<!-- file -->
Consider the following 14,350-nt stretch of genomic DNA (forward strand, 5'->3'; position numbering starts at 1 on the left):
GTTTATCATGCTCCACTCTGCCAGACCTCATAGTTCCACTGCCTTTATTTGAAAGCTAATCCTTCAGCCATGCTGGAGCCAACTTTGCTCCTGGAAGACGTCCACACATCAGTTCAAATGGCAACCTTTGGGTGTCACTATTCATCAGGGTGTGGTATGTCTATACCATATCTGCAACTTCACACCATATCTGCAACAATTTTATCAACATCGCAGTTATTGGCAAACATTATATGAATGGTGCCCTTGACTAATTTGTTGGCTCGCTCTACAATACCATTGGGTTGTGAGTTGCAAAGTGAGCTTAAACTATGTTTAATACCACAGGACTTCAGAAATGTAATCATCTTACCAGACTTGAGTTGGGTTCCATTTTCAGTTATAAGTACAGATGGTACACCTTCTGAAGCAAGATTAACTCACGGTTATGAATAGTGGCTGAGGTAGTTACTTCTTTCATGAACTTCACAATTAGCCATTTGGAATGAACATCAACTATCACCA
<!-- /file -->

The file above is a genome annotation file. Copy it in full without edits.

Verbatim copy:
Consider the following 14,350-nt stretch of genomic DNA (forward strand, 5'->3'; position numbering starts at 1 on the left):
GTTTATCATGCTCCACTCTGCCAGACCTCATAGTTCCACTGCCTTTATTTGAAAGCTAATCCTTCAGCCATGCTGGAGCCAACTTTGCTCCTGGAAGACGTCCACACATCAGTTCAAATGGCAACCTTTGGGTGTCACTATTCATCAGGGTGTGGTATGTCTATACCATATCTGCAACTTCACACCATATCTGCAACAATTTTATCAACATCGCAGTTATTGGCAAACATTATATGAATGGTGCCCTTGACTAATTTGTTGGCTCGCTCTACAATACCATTGGGTTGTGAGTTGCAAAGTGAGCTTAAACTATGTTTAATACCACAGGACTTCAGAAATGTAATCATCTTACCAGACTTGAGTTGGGTTCCATTTTCAGTTATAAGTACAGATGGTACACCTTCTGAAGCAAGATTAACTCACGGTTATGAATAGTGGCTGAGGTAGTTACTTCTTTCATGAACTTCACAATTAGCCATTTGGAATGAACATCAACTATCACCA